Original Research and Commentary on Oceanic Art
From 1959 till 1970 I collected some of the most important individual skull racks, agíbe, being preserved in the Kerewo ethnic district of the Papuan Gulf. It was after the murder of the Rev. James Chalmers and his companions at Dopima village on Goaribari Island in 1901 that the outside world took sudden notice of the headhunting practices of the Kerewo. Before setting fire to dúbu daímu longhouses, members of the punitive expedition counted...read more.
Unlike figurative arts from Melanesia and Polynesia, utilitarian artefacts have often languished in the shadows of research and been neglected by collectors. That has to be deplored because often such objects were intricately linked to the lives and beliefs of their owners and can document complex patterns of exchange and human interaction. Kava bowls from Western Polynesia are an excellent example...read more.
The Galerie Surréaliste opened in Paris in March 1926 with an exhibition titled Tableaux de Man Ray et Objets des Iles. Preceded by his Dadaist credentials, Man Ray had arrived from New York five years earlier and was quickly welcomed into the avant-garde community and the embryonic Surrealist movement. The choice to feature the American artist alongside objects from the South Seas in the inaugural exhibition...read more.
While the topic of authenticity gets batted around in academic circles as an outdated and vague concept, within the harsh reality of the oceanic art marketplace, it is a clear-cut and essential factor. In my opinion, authenticity boils down to artistic intention. Whether an artist makes a piece to sell to a hapless tourist or undertakes to carve a figure that brings to life an ancestral spirit, these present two drastically different intentions...read more
For those well acquainted with the full power and range of New Guinea art, it might be hard to fathom the potential importance of a lime spatula. In a land where many cultures produce figurative sculptures of bold forms and expressive demeanors in often monumental scale, a lime spatula in comparison can appear rather insignificant—especially since in most New Guinea cultures lime spatulas are fairly straightforward utilitarian objects. But in the Collingwood Bay area...read more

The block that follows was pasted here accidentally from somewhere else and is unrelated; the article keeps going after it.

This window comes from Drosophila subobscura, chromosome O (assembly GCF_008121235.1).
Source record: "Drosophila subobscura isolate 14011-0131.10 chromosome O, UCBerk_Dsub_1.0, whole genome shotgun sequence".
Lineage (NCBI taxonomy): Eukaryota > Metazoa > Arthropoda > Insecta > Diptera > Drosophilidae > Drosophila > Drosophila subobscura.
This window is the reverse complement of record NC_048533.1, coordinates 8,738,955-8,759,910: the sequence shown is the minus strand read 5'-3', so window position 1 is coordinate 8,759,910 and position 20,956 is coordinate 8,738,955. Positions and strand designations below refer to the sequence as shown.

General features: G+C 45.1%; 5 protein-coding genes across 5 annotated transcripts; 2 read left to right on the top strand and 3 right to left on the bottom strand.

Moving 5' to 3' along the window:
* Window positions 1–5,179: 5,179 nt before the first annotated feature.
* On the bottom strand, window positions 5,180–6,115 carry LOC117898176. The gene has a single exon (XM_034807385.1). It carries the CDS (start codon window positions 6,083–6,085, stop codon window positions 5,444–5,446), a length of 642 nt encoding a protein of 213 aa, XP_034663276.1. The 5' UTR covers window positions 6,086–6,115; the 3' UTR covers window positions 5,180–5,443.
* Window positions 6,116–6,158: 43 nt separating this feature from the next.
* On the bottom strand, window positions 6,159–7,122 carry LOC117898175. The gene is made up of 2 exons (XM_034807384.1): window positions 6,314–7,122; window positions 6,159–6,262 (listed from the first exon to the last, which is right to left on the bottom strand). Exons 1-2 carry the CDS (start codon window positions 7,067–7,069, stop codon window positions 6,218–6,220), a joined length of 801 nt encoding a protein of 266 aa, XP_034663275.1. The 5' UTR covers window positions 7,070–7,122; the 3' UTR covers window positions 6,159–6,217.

The art of Papua New Guinea’s West Sepik Province is some of the least known but most compelling of the country. The region is primarily mountainous and largely inaccessible with the imposing Torricelli Range cutting through its center. Besides a small section of road on the north coast leading east from Vanimo there is a mere specter of a road from Nuku to Lumi that is often unusable for years at a time. The rest of the province is...read more
Christin Kocher Schmid
High up on the northern slopes of the Finisterre Range of the Huon Peninsula live the Yopno in the Yupna valley and their closely related neighbours of the Nankina valley. The area is steep and rugged, extending from about 600 metres above sea level up to well over 2,300 metres. Their artistic expressions focus on the careful composition of separate elements into striking ephemeral showpieces. Although painting on bark cloth does produce durable artwork, its manufacture follows the same...read more
To explain the significance of this ancestral, “Hohao” from the Elema area of the Papuan Gulf I must start with a seemingly unrelated story that took place fifteen years ago on the other side of Papua New Guinea in Popondetta in Oro Province. Before embarking on a field collecting trip down the coast, I stayed one night in a guesthouse near the beach...read more.
For anyone with more than a passing interest in New Guinea art, it does not take long to come across the name of Dr. George Kennedy. Normally it is in an exhibition catalog listing the provenance for some old and significant figurative sculpture from the Abelam or Karawari River areas. Kennedy was a prominent geophysicist from the University of California at Los Angeles who made a number of collecting trips to New Guinea...read more.